Sunday, November 28, 2004

George Will Silliness

(George Williness?)

I'm not going to dismiss concerns about political diversity on campus, but it is pretty obvious that certain personality types are drawn to careers in higher education - and the low salaries that go with most professorships. Actually, Will more or less sneers at that notion:
But George Lakoff, a linguistics professor at Berkeley, denies that academic institutions are biased against conservatives. The disparity in hiring, he explains, occurs because conservatives are not as interested as liberals in academic careers. Why does he think liberals are like that? "Unlike conservatives, they believe in working for the public good and social justice." That clears that up.
Will seems to think he's insightful when he writes,
that the "first protocol" of academic society is the "common assumption" -- that, at professional gatherings, all the strangers in the room are liberals.
I wonder if he would write a similarly insipid and whiny column about the overrepresentation of political conservatives at professional gatherings of business executives.


  1. (Or, for that matter, a meeting of military officers. Perhaps Will could whinge about how a greater representation of liberal Navy officers could have prevented the Tailhook scandal....)

  2. Re: Your last post

    Actually, according to no less an authority on the subject than Andrea Dworkin, liberals are just as likely to engage in that sort of behavior as conservatives. What you needed to avoid Tail Hook was more empowered (read, those in agreement with Dworkin) feminist females.

    Also, you do seem to be dismissing Mr. Will’s concerns about a lack of intellectual diversity. Which is kind of strange considering your negative reaction to a certain law professor who told her class that her strict policy of including attendance in her grading system would not apply to people who were absent while attending political rallies for a cause she believed in . . . of course in that case I suppose it could have been the naked hypocrisy which offended you. : )


  3. I commenced my post by expressly noting, "I'm not going to dismiss concerns about political diversity on campus" - so, well, I'm not. That's a fair subject, but one Will simply didn't address very well. And no, I don't find Dworkin any more compelling - I'll take your reference to be more of a comparison of the oversimplification / caracaturization of "liberals" and "conservatives" by both authors.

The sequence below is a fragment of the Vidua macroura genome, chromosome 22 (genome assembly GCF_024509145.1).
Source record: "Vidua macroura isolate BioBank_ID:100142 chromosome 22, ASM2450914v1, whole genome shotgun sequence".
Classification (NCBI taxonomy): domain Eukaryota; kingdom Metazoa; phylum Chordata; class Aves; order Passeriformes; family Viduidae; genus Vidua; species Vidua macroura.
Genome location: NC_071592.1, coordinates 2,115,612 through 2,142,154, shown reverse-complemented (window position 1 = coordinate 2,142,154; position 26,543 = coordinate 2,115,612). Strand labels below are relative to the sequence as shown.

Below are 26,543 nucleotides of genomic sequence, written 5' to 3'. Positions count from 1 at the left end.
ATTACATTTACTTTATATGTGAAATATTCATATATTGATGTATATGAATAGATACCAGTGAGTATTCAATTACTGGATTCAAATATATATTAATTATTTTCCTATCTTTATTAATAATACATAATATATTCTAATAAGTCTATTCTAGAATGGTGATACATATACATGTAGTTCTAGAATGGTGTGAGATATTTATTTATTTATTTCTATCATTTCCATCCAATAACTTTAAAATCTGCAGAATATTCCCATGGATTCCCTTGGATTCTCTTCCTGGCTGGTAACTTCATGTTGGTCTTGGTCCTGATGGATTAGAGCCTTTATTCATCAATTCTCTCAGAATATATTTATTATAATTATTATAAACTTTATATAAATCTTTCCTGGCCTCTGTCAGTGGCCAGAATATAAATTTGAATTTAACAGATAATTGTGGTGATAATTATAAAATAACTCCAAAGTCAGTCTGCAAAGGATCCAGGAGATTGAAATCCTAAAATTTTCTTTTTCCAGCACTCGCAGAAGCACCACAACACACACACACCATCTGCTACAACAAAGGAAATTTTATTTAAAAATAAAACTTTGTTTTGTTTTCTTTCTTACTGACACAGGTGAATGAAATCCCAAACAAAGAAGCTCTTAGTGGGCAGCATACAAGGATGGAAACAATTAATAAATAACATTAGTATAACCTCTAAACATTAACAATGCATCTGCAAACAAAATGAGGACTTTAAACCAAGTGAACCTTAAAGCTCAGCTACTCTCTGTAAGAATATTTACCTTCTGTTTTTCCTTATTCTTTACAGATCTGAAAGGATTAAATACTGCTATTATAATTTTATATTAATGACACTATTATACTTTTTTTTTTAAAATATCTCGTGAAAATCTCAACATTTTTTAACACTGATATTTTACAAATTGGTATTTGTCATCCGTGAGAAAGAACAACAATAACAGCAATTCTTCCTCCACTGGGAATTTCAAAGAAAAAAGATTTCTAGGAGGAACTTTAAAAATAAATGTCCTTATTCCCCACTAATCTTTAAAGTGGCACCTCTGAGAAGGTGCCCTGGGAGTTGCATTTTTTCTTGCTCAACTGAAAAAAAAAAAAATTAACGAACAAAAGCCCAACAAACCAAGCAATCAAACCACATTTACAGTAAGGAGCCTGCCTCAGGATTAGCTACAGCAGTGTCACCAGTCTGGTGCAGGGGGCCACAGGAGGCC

You might have also mentioned that another of my law professors promised that he wouldn't take politics into consideration when grading exams, loaded his exam with political issues, and then graded based on politics to an extent that... well, it is simply hard to imagine that he wasn't lying about his intentions. (Although he was pretty clueless.) I don't want to leave any ambiguity here - the guy was way out in left field.

    You could also have mentioned that some of my (and I believe our) favorite law professors were politically conservative. They were paleoconservatives, so they seemed far less interested in indoctrinating us with an agenda than in teaching us the law. (I would not hold my breath for similar objectivity from "neocons".) And for the most part they dumped on the work, while demonstrating a mastery of the material that made you feel ignorant even if you studied around the clock. We also had a very liberal professor who fit that bill, and who was perhaps the most tolerant of diverse (and even stupid) opinions of any of our professors.

    And, to cap things off, in most of my law classes politics were not at center stage - with the exception of the professor you noted, and the one I initially mentioned, I didn't feel any real pressure to conform my politics to a professor's politics. (There would have been some exceptions had I chosen to take classes from particular professors, but I chose not to.) Granted, you can extent the definition of "politics" to mean a particular philosophy of law, in which case there was a broader need to conform, but the philosophies at issue didn't really fit well into a classic liberal/conservative mold, and many were rather orthodox.

    Finally, I didn't see any real "harm", even to staunch conservatives, from this supposed overrepresentation of liberals in higher education. Did you?

  4. Ellen Goodman, in the Post, has added some thoughts to the debate:

    Still, I find the attention to campus politics rather charming. The only ones who take universities as seriously as universities take themselves are activists on the right. When Harvey Mansfield, a Harvard conservative, was asked about the difficulty conservatives had getting tenure, he sighed ironically, "Well, I guess they'll have to go to Washington and run the country."

    Want to talk real power? If the faculty clubs are blue, corporate management offices are red. In the name of diversity, let's trade some liberal sociologists for conservative oil executives.


Note: Only a member of this blog may post a comment.